The possibility of an unconfirmed visit to Taiwan by U.S. House Speaker Nancy Pelosi is causing tension to rise between the U.S. and China.
If Pelosi were to consummate her visit, the event could have a negative impact on assets and stocks associated with China and Taiwan. Companies and sectors that depend on peaceful relations between the U.S. government and the Chinese Communist Party could take a hit.
Is She Coming Or Not?
Although the official itinerary on Pelosi’s Asia tour only includes Singapore, Malaysia, South Korea and Japan, several reports have mentioned the speaker also plans to visit Taiwan, including a senior Taiwanese government official and a U.S. official.
The congressional delegation led by Pelosi launched its Indo-Pacific tour on Monday in Singapore. An exact date of when the visit to Taiwan would occur has not been confirmed, though some sources claim the delegation could be arriving in Taiwan’s capital of Taipei on Tuesday night.
Due to security concerns, it’s not unlikely that a visit to Taiwan would be omitted from the public itinerary and, according to representatives from the Biden administration Pelosi is expected to proceed with the visit, regardless of threats by the Chinese military.
What Could China Do?
A visit to Taiwan by the third most important representative of the U.S. government would be a clear sign of diplomatic efforts to strengthen ties between the U.S. and Taiwan, a sovereign island country to which China claims full sovereignty.
The event would mark the highest-levet visit by a U.S. official in 25 years.
The extent to which China could respond to such a visit is unclear, but military action is not off the table.
During a regular briefing on Monday by the Chinese foreign ministry, spokesman Zhao Lijian called attention to the “egregious political impact” that the visit could have and said that China’s military “is standing by.”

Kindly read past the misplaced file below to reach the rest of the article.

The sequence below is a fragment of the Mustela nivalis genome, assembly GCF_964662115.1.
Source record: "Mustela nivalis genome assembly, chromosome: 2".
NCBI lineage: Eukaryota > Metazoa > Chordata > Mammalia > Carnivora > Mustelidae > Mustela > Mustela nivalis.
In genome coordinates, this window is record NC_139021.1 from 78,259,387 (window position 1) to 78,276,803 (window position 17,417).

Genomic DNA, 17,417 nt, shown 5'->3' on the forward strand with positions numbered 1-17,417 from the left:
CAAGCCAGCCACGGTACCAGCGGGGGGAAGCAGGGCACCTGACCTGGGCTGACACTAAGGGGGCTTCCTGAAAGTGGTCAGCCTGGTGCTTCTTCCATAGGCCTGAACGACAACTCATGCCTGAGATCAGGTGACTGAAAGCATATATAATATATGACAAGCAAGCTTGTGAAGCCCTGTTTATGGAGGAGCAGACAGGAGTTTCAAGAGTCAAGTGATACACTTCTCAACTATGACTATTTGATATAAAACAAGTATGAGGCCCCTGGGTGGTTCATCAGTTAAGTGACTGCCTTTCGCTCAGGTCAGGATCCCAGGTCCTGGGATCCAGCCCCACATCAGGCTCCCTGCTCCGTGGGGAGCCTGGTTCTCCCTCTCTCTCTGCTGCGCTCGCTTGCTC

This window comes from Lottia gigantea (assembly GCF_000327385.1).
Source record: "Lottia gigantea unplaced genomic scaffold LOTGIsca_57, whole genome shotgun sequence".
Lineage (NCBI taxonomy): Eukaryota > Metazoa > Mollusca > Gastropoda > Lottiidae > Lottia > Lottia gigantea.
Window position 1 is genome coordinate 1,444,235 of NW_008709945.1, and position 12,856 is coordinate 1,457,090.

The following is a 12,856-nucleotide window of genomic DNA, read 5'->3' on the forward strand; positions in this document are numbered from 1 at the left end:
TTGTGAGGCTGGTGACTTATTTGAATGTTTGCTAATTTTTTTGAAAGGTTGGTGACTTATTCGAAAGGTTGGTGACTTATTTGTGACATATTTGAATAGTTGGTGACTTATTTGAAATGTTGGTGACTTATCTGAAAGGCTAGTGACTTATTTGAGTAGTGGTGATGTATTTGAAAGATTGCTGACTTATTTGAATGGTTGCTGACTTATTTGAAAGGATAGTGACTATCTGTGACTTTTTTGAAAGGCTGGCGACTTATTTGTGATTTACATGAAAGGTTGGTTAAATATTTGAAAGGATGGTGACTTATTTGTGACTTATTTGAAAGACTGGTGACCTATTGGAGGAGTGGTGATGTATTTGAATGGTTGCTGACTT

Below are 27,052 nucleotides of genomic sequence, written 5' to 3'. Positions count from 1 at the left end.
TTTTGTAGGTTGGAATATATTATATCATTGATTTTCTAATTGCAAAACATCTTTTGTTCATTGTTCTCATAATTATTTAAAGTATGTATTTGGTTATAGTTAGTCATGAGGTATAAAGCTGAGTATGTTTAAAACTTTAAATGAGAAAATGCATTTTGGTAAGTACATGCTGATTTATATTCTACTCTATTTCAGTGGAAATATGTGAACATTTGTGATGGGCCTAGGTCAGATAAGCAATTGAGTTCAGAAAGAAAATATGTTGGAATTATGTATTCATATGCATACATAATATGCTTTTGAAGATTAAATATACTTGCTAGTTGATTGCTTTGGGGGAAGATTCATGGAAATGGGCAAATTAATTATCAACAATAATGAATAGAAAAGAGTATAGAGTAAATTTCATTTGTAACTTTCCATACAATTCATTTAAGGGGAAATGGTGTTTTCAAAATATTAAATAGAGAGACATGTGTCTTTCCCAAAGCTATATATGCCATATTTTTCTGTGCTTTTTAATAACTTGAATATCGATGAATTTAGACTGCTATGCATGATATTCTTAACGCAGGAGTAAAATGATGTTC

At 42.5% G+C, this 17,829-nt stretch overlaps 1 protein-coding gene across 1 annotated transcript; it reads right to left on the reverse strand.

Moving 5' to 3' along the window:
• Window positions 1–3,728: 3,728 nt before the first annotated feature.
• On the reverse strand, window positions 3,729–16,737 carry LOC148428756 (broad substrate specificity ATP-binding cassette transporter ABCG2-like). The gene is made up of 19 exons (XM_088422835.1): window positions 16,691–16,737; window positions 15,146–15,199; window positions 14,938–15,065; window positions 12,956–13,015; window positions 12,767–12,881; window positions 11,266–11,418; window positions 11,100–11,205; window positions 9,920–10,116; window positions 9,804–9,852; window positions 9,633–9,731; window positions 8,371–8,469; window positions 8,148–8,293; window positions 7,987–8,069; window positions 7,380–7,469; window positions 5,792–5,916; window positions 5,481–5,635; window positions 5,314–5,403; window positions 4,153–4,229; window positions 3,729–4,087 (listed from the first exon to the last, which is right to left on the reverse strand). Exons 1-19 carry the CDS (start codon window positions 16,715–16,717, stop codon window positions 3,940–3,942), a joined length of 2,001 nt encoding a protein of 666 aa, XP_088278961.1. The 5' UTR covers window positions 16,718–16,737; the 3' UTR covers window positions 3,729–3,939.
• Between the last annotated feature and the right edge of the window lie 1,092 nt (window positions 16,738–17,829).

“China will take resolute responses and strong countermeasures to defend its sovereignty and territorial integrity,” Lijian said.
Taiwan’s unique expertise in the manufacturing of technological products — most notably semiconductors — makes it a strategic ally in any plan surrounding the production and commercialization of consumer electronics, cars and a wide range of products.
Tension between the U.S. and China around the island country’s sovereignty has been escalating during the past few years, and a visit by a high-level U.S. official could be read by China as an unwelcome invasion to its own territory.
U.S. officials said it is unclear just how far China was willing to risk a confrontation around this issue, but they had collected intelligence on China’s likely responses.
On Saturday, the Chinese military announced that it would conduct drills using live ammunition about 80 miles from Taiwan, in the waters off southeastern Fujian Province, possibly as a way to demonstrate its ability to defend Taiwan’s territory should a conflict emerge.
Which Stocks Could Be Affected?
U.S.-China tensions have historically been behind moves in stock prices of companies that depend on peaceful relations between the two countries for their business.
After the prospect of the congressional visit, the Taiwan dollar fell below the psychological mark of 30 per dollar for the first time since June 2020.
Stocks from companies and funds with a stake in the matter didn’t show a consistent or significant up or down pattern Monday.
The Taiwan Semiconductor Manufacturing Company TSM, Taiwan’s largest U.S.-traded company by market cap, was down 2.6% at the time of the writing.
The Taiwan Capitalization Weighted Stock Index, following companies traded on the Taiwan Stock Exchange, was down 0.1%.
Hon Hai Precision Industry Co., a Taiwanese manufacturing company known internationally as Foxconn, was up 0.5% on the Taiwan Stock Exchange.
Taiwanese semiconductor manufacturer MediaTek Inc. was up 1.6% on the same exchange.
Blackrock’s iShares MSCI China ETF MCHI, an exchange-traded fund providing exposure to large and mid-sized companies in China was down 3.3%.
Benzinga’s Take: As Pelosi’s visit continues to be a possibility rather than a fact, the markets have not yet taken it as doomsday news. Yet if the visit were to actually occur, the rise in tension would likely result in instability across the stocks listed above and others in the China and Taiwan spheres.
Photo by Brian Birzer on WIkimedia Commons.
Image and article originally from www.benzinga.com. Read the original article here.